Despite his concerns over the policy amount and high premiums, Cook alleges he agreed to purchase such a large policy because Winterrowd advised him that it could be used as an investment and be sold after two years for a profit. In support of this representation, Winterrowd provided documents from an entity with which he was associated-Fairway Capital. The documents demonstrated how the policy could be sold in two years as a life settlement for a gain of almost one million dollars.[4] See Dkt. No. 1, Ex. 1. Fairway Capital was a California entity used by Winterrowd and Kevin Yurkus (the president of Fairway Capital), to sell investments. Dkt. No. 1 at ¶ 17. JHLIC paid a commission on the $10 million policy to Fairway, which Cook alleges was shared with Winterrowd. Id.

Winterrowd advised and facilitated the establishment of a living trust to be designated as the owner of the JHLIC Policy. Cook initially paid the premiums to the attorney who established the trust, Dimitri Reyzin, whose law firm was designated as its trustee. Winterrowd subsequently instructed Cook to pay the premiums directly to Winterrowd, which Cook did. Id. at ¶¶ 19-20. Winterrowd did not forward all of these payments to JHLIC and instead kept some of them. Reyzin did not keep Cook or the Trust's beneficiaries informed of the deficiencies in the premium payments and further failed to advise them of the lapse of the policy due to non-payment of the premiums. Id. at ¶ 20.

Winterrowd repeatedly represented to Cook that he was in the process of arranging for the sale of the JHLIC Policy, and even had Cook sign settlement papers in 2011. Dkt. No. 1 at ¶ 21. Cook further alleges that these representations were false and merely a part of Winterrowd's fraudulent scheme. The JHLIC Policy was never sold, and as noted, eventually lapsed for non-payment of premiums. Additionally, at some point Winterrowd withdrew $50, 000 from one of Cook's Prudential variable annuities and had the check sent to JHLIC. JHLIC then returned the money by sending a check to "Annuity Investment Group"-a trade name used by Winterrowd- and Winterrowd then converted those funds for his personal use. Id. at ¶ 32.

In total, Cook asserts he lost approximately $1 million related to the JHLIC policy, which consists both of amounts paid to JHLIC for coverage while the policy was in effect, some premium payments allegedly converted by Winterrowd, and the $50, 000 paid by JHLIC to Winterrowd.[5]

Cook also alleges Winterrowd, J.P. Turner, and Nationwide are liable for Winterrowd's actions in connection with an annuity contract issued by Nationwide. Nationwide issued the annuity contract-which Cook purchased through Winterrowd-in 2006. See Dkt. No. 18, at Ex. A. Cook does not allege any improprieties as to the sale or issuance of the annuity. Rather, he complains that in 2010, Winterrowd allegedly used Cook's signature from a different form to withdraw $150, 000 from the Nationwide annuity-without Cook's permission-in order to pay the premium on the JHLIC Policy. Dkt. No. 1 at ¶¶ 24-26. Although Cook wired the funds back to Winterrowd so that Winterrowd could return them to the Nationwide annuity, Cook alleges Winterrowd converted those funds. Id . ¶ 27. Cook also incurred $14, 239.93 in surrender charges assessed by Nationwide for that withdrawal. Id . After Winterrowd had converted the funds, he continued to misrepresent to Cook that the transaction had been or would be reversed without financial consequences. Id. at ¶ 28. Winterrowd also had Cook sign a letter drafted by Winterrowd (on letterhead for "Legacy Insurance Partners") informing Nationwide that Cook "authorized" the return of the funds and "under[stood] and agree[d] this transaction will be treated retroactively as if the initial withdrawals never were initiated, and the market performance will be retroactive as well." Id. at ¶ 28 & Ex. 3. Nationwide has refused to reimburse Cook for any portion of the withdrawal or for the surrender charges. Id. at ¶ 29.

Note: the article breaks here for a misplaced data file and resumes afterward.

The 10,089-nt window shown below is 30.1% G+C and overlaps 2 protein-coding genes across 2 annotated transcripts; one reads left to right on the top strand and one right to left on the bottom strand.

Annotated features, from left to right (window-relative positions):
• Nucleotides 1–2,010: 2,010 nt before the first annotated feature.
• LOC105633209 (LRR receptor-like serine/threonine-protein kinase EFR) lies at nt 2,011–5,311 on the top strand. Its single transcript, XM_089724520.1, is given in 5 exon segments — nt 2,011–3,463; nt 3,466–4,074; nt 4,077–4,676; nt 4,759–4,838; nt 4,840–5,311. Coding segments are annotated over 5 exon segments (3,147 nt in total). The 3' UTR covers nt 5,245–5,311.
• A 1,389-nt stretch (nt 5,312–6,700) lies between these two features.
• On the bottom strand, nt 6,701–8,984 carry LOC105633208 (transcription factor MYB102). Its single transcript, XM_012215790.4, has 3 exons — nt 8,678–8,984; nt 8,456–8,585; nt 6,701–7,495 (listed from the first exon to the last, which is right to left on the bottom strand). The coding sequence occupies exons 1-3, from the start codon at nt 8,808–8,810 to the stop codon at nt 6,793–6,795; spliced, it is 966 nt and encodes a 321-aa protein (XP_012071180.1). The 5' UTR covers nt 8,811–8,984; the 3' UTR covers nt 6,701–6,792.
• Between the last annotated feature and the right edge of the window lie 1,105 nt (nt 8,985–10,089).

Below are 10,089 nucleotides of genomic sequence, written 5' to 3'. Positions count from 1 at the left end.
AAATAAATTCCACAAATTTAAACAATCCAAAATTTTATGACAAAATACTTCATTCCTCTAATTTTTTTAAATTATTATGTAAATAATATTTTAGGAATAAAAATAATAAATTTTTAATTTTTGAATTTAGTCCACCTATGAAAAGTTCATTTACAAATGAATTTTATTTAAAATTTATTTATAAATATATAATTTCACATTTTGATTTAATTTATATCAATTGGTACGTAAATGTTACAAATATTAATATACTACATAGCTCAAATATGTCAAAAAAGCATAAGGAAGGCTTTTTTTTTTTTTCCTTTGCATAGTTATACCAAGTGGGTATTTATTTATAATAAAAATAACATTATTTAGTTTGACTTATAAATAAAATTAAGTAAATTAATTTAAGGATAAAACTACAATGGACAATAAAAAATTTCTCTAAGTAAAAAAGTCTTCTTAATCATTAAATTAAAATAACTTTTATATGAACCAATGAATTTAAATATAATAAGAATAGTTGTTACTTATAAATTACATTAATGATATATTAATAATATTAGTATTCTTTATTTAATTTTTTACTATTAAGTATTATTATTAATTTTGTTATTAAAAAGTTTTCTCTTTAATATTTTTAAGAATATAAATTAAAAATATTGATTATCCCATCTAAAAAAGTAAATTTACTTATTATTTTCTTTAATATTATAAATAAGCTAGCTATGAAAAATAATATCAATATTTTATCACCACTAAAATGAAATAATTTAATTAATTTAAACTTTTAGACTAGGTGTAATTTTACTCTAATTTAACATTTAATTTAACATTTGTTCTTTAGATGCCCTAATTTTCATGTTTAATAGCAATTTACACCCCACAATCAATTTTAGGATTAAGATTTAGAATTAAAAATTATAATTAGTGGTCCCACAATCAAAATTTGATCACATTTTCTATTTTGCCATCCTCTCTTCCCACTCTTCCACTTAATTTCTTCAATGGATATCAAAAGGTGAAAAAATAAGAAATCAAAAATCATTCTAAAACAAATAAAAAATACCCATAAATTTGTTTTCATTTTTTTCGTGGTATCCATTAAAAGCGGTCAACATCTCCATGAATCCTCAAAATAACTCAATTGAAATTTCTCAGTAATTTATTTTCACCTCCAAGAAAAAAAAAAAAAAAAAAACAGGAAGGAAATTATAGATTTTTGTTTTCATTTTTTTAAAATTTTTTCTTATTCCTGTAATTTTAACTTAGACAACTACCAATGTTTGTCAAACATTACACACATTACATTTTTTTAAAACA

C.

Plaintiffs' complaint contains five counts. With the exception of Count III, however, the counts do not differentiate between defendants, appearing instead to name all of the defendants. Count I is a claim for conversion. Count II alleges violations of the Virginia Securities Act, Va. Code §§ 13.1-502 and 13.1-522, Section 10(b) of the Federal Securities Exchange Act of 1934, and also asserts claims for common law fraud and constructive fraud. Count III names all the defendants except Winterrowd and alleges that they were negligent for failing to prevent Winterrowd's conversion of funds, for failing to adequately supervise Winterrowd, and for negligently breaching independent duties owed to plaintiffs. Count IV alleges defendants breached fiduciary duties owed to the plaintiffs arising out of defendants' role as investment, securities, and insurance professionals. In Count V, plaintiffs allege defendants breached express and implied contracts.

II.